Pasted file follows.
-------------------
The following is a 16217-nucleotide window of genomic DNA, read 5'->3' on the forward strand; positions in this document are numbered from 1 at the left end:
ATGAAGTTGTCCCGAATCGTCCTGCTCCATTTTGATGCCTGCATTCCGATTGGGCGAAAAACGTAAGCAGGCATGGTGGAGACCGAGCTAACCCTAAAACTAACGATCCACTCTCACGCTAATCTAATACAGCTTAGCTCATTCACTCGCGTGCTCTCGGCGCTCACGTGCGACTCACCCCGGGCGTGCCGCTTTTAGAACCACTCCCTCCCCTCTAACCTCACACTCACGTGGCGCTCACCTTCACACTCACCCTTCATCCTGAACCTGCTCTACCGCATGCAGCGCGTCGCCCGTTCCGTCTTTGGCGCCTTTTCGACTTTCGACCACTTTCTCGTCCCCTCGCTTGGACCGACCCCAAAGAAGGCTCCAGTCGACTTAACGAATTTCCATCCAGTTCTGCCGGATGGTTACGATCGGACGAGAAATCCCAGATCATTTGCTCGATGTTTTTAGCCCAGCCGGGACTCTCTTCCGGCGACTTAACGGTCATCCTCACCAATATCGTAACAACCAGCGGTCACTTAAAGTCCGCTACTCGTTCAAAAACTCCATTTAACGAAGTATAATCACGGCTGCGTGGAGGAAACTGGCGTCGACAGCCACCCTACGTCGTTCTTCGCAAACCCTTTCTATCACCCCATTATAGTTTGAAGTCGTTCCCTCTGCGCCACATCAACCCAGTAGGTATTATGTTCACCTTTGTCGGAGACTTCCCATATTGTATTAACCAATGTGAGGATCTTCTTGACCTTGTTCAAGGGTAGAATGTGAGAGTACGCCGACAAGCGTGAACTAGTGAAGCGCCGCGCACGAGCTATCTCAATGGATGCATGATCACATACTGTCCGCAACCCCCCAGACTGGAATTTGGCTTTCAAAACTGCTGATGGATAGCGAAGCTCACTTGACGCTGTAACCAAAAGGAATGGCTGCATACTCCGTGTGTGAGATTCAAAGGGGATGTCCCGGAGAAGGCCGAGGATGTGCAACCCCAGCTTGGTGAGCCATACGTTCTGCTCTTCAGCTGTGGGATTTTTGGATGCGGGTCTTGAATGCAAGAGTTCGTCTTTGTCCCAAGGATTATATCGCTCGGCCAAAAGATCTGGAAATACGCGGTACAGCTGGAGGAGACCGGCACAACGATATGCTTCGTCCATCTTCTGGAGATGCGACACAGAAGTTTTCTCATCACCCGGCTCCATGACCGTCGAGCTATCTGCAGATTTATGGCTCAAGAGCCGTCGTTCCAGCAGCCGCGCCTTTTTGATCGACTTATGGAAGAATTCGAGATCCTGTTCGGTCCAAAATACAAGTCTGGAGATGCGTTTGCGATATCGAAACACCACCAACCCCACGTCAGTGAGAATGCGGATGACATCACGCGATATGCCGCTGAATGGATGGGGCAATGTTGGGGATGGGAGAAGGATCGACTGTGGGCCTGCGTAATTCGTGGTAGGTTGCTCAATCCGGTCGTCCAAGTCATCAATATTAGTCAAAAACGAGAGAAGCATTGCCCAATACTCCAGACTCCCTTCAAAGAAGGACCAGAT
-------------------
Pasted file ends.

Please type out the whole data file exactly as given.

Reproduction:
The following is a 16217-nucleotide window of genomic DNA, read 5'->3' on the forward strand; positions in this document are numbered from 1 at the left end:
ATGAAGTTGTCCCGAATCGTCCTGCTCCATTTTGATGCCTGCATTCCGATTGGGCGAAAAACGTAAGCAGGCATGGTGGAGACCGAGCTAACCCTAAAACTAACGATCCACTCTCACGCTAATCTAATACAGCTTAGCTCATTCACTCGCGTGCTCTCGGCGCTCACGTGCGACTCACCCCGGGCGTGCCGCTTTTAGAACCACTCCCTCCCCTCTAACCTCACACTCACGTGGCGCTCACCTTCACACTCACCCTTCATCCTGAACCTGCTCTACCGCATGCAGCGCGTCGCCCGTTCCGTCTTTGGCGCCTTTTCGACTTTCGACCACTTTCTCGTCCCCTCGCTTGGACCGACCCCAAAGAAGGCTCCAGTCGACTTAACGAATTTCCATCCAGTTCTGCCGGATGGTTACGATCGGACGAGAAATCCCAGATCATTTGCTCGATGTTTTTAGCCCAGCCGGGACTCTCTTCCGGCGACTTAACGGTCATCCTCACCAATATCGTAACAACCAGCGGTCACTTAAAGTCCGCTACTCGTTCAAAAACTCCATTTAACGAAGTATAATCACGGCTGCGTGGAGGAAACTGGCGTCGACAGCCACCCTACGTCGTTCTTCGCAAACCCTTTCTATCACCCCATTATAGTTTGAAGTCGTTCCCTCTGCGCCACATCAACCCAGTAGGTATTATGTTCACCTTTGTCGGAGACTTCCCATATTGTATTAACCAATGTGAGGATCTTCTTGACCTTGTTCAAGGGTAGAATGTGAGAGTACGCCGACAAGCGTGAACTAGTGAAGCGCCGCGCACGAGCTATCTCAATGGATGCATGATCACATACTGTCCGCAACCCCCCAGACTGGAATTTGGCTTTCAAAACTGCTGATGGATAGCGAAGCTCACTTGACGCTGTAACCAAAAGGAATGGCTGCATACTCCGTGTGTGAGATTCAAAGGGGATGTCCCGGAGAAGGCCGAGGATGTGCAACCCCAGCTTGGTGAGCCATACGTTCTGCTCTTCAGCTGTGGGATTTTTGGATGCGGGTCTTGAATGCAAGAGTTCGTCTTTGTCCCAAGGATTATATCGCTCGGCCAAAAGATCTGGAAATACGCGGTACAGCTGGAGGAGACCGGCACAACGATATGCTTCGTCCATCTTCTGGAGATGCGACACAGAAGTTTTCTCATCACCCGGCTCCATGACCGTCGAGCTATCTGCAGATTTATGGCTCAAGAGCCGTCGTTCCAGCAGCCGCGCCTTTTTGATCGACTTATGGAAGAATTCGAGATCCTGTTCGGTCCAAAATACAAGTCTGGAGATGCGTTTGCGATATCGAAACACCACCAACCCCACGTCAGTGAGAATGCGGATGACATCACGCGATATGCCGCTGAATGGATGGGGCAATGTTGGGGATGGGAGAAGGATCGACTGTGGGCCTGCGTAATTCGTGGTAGGTTGCTCAATCCGGTCGTCCAAGTCATCAATATTAGTCAAAAACGAGAGAAGCATTGCCCAATACTCCAGACTCCCTTCAAAGAAGGACCAGAT